WASHINGTON - JULY 06: Brothers Allen Peters (L) and Derek Peters (R) of Shavertown, Pennsylvania, cool themselves off in a fountain at the World War II Memorial during the season's first heat wave July 6, 2010 in Washington, DC. The National Weather Service has issued a heat advisory for part of the Northeast, mid-Atlantic and parts of Michigan and Kentucky with temperatures in some areas predicted to reach 100 degrees. (Photo by Alex Wong/Getty Images)
The water that serves as the centerpiece of the World War II Memorial on the National Mall can be an inviting site for those looking to beat the heat on these 100-degree days.
But a word of advice: Feel free to sit on the edge and get your feet and ankles wet, but don't wade in the water.
"It is also considered to be highly disrespectful to World War II veterans, sadly most of whom are no longer with us," Line said. "There should be a high level of respect and decorum displayed at all times at the Memorial."
What is the consequence if you get caught? A park ranger will likely ask you to stop. But if you continue to show a lack of respect -- and class -- U.S. Park Police may get involved.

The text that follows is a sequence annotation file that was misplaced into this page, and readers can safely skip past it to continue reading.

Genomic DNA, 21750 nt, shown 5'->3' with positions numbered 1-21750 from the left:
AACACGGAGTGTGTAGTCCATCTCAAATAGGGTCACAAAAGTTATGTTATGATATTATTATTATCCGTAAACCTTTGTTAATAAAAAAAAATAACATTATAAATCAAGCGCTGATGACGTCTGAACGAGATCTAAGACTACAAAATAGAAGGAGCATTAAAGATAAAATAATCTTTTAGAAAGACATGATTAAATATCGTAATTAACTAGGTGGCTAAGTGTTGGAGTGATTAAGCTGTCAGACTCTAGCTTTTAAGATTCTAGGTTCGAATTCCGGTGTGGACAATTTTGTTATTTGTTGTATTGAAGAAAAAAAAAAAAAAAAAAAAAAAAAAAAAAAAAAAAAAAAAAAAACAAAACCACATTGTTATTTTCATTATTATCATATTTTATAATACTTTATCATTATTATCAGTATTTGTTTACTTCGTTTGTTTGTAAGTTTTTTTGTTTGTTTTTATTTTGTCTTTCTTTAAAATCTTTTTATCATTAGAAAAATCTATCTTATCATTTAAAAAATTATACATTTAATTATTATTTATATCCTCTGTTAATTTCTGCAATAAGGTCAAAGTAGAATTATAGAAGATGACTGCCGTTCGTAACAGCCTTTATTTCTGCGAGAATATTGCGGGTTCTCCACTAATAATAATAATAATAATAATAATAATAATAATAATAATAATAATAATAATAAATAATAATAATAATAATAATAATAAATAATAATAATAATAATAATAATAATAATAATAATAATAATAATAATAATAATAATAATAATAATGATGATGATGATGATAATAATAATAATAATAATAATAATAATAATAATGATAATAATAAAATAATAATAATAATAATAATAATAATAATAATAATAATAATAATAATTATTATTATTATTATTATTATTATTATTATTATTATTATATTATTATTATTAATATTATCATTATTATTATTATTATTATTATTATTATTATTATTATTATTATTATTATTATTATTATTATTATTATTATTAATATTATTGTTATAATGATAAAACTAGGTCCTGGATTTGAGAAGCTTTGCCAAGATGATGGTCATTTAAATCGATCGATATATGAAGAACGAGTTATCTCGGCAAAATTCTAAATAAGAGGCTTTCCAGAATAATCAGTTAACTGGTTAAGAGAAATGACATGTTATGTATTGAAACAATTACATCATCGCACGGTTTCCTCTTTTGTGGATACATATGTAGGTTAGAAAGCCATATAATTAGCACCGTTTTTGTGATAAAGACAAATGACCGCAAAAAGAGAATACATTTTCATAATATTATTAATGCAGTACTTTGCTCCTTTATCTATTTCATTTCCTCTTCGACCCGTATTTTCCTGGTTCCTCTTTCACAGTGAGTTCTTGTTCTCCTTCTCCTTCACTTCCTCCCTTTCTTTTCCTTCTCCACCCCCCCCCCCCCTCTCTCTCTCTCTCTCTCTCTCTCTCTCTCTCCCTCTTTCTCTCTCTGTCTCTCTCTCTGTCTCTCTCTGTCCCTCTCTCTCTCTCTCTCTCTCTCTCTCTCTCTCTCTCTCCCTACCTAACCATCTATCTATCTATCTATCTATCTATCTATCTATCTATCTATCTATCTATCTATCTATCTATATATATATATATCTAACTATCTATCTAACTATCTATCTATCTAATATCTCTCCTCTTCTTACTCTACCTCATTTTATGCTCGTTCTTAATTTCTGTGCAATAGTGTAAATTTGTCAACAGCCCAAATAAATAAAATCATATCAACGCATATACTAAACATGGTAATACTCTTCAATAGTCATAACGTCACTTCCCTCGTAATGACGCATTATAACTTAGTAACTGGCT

"Each situation is unique, but depending on how the person conducts themselves, officers have discretion and can make an arrest," Line said.
And don't even think about taking the pooch for a dip in the pool, either. No pets are allowed at the World War II Memorial -- period.
"The World War II Memorial is not and never has been designed to be a swimming pool," Line said. It is to commemorate and honor the supreme sacrifice that 16 million people made during World War II."
The rules are similar at the other monuments on the Mall that include water. While the water at the WWII Memorial is filtered, the same can't be said for the Tidal Basin or Reflecting Pool, which is actually water from the Potomac River.